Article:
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Detection Of Galangin-induced Cytoplasmic Membrane Damage In Staphylococcus Aureus By Measuring Potassium Loss.
Published 2005 · Biology, Medicine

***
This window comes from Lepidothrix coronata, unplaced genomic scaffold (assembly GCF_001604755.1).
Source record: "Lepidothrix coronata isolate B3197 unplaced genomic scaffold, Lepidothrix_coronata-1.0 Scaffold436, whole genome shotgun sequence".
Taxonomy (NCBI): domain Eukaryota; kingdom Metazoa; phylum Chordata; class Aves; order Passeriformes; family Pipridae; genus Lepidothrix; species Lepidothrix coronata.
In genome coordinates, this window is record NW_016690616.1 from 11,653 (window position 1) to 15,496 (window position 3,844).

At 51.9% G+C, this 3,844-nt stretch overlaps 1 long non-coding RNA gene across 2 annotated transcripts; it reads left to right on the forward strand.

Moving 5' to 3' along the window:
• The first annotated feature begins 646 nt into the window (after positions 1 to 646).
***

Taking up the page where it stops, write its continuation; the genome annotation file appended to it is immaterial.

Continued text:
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Galangin is one of the active antimicrobial principles of propolis or 'bee glue' and Helichrysum aureonitens, a perennial herb used by South African indigenes to treat infection. The effect of this compound and antibacterial agents with known mechanisms of action upon the cytoplasmic membrane integrity of Staphylococcus aureus was investigated by comparing potassium loss profiles from bacterial cell suspensions. Using an agar dilution assay, the minimum inhibitory concentrations (MICs) of the flavonol galangin, the bacteriostatic antibiotic novobiocin and the bactericidal antibiotic penicillin G against Staphylococcus aureus NCTC 6571 were determined as being 50 microg/mL, 62.5 ng/mL and 31.3 ng/mL, respectively. When 5x10(7)cfu/mL Staphylococcus aureus were suspended in 'potassium-free' media containing 50 microg/mL galangin, a 60-fold decrease in viability was observed after 12 h. Populations of 1x10(9) cfu/mL Staphylococcus aureus incubated for 12 h in 50 microg/mL galangin lost 21% more potassium than untreated control populations. Novobiocin had no effect on potassium loss, but populations incubated in 31.3 ng/mL penicillin G exhibited a 6% increase in potassium loss. This data clearly demonstrates that galangin causes a significant increase in potassium loss from Staphylococcus aureus cells, which may be attributed to either direct damage to the cytoplasmic membrane or indirect damage effected through autolysis/weakening of the cell wall and consequent osmotic lysis.